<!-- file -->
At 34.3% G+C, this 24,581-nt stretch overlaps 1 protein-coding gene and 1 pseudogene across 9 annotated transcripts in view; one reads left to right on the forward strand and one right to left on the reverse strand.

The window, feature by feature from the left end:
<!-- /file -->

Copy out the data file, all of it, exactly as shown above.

At 34.3% G+C, this 24,581-nt stretch overlaps 1 protein-coding gene and 1 pseudogene across 9 annotated transcripts in view; one reads left to right on the forward strand and one right to left on the reverse strand.

The window, feature by feature from the left end: